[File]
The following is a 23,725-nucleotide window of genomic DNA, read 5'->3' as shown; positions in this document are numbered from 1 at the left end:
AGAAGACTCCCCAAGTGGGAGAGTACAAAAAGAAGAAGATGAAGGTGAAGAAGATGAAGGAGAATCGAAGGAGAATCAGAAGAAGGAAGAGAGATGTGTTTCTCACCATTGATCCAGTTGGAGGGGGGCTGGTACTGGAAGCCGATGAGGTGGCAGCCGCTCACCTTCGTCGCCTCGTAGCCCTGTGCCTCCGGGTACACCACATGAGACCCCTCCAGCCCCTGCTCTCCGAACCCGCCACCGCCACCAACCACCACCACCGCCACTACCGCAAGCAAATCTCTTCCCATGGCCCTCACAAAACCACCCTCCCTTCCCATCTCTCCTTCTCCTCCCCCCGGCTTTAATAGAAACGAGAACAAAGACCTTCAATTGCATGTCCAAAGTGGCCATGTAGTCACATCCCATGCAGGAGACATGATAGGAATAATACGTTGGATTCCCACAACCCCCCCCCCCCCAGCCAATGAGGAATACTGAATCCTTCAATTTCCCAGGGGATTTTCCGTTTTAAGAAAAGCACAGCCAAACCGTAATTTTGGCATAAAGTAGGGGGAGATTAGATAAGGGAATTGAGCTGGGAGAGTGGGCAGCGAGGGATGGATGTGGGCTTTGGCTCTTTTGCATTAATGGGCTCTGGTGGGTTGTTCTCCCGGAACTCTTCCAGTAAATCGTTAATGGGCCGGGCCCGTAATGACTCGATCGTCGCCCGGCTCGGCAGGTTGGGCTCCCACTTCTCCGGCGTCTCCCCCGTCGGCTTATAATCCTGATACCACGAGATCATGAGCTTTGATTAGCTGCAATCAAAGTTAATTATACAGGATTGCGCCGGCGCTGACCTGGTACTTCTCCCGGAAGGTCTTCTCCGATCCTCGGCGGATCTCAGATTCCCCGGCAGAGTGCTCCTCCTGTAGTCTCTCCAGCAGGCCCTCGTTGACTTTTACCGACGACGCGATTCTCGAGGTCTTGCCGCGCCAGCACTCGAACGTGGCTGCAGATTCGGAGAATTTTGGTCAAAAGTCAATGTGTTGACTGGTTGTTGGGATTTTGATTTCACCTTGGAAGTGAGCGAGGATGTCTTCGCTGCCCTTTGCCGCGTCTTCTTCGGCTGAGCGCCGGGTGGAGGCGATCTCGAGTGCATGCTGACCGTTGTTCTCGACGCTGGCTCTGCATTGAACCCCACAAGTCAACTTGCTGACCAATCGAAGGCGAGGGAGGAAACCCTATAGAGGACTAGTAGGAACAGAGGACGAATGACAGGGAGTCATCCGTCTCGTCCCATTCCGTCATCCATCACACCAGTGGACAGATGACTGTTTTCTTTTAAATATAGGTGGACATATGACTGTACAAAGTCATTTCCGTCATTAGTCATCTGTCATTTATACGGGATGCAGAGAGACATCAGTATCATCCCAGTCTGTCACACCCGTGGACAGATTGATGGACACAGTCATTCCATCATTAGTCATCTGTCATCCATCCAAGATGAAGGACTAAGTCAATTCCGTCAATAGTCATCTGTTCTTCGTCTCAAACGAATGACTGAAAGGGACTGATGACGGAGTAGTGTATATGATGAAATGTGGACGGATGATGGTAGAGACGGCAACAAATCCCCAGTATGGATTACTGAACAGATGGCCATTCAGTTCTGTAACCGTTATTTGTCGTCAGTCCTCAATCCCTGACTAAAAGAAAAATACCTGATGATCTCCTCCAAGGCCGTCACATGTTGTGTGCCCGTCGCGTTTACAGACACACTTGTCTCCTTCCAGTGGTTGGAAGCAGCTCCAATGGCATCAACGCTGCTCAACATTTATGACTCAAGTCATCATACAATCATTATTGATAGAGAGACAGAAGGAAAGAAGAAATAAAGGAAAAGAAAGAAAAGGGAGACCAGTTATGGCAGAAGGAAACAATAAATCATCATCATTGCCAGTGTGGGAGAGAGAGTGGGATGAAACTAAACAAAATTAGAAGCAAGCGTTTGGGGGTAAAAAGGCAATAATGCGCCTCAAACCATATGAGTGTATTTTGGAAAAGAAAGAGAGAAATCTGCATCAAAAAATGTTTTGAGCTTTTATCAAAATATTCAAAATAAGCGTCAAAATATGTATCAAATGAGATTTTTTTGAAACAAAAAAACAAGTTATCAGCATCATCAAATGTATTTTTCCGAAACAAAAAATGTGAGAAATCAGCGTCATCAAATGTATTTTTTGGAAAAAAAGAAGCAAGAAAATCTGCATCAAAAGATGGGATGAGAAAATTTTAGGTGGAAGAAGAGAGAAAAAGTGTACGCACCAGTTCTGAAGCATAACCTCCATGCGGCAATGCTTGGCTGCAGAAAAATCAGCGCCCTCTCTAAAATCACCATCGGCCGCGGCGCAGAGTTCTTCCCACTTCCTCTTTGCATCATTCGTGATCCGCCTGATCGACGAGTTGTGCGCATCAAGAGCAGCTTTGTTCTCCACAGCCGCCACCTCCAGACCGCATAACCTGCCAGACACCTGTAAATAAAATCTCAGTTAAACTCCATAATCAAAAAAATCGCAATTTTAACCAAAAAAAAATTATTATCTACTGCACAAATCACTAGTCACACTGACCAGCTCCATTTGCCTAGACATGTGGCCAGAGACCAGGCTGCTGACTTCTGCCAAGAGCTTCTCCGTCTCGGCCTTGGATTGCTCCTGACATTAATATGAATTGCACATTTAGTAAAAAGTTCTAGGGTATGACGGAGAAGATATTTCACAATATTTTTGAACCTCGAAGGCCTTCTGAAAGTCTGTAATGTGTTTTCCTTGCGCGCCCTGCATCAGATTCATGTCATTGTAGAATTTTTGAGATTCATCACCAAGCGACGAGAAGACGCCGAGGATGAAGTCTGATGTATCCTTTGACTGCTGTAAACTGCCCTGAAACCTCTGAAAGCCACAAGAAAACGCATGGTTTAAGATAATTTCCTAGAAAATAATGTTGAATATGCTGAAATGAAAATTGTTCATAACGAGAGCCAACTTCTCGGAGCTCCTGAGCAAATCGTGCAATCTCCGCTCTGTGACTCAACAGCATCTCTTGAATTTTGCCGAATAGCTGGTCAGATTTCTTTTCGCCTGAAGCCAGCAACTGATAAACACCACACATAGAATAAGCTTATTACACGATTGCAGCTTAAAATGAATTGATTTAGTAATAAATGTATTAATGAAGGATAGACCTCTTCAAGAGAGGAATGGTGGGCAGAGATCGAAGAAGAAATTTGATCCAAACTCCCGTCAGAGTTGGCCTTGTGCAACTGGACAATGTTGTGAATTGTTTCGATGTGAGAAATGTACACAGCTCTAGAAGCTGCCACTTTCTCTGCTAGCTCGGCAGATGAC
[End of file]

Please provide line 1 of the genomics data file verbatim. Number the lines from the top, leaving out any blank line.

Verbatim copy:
The following is a 23,725-nucleotide window of genomic DNA, read 5'->3' as shown; positions in this document are numbered from 1 at the left end: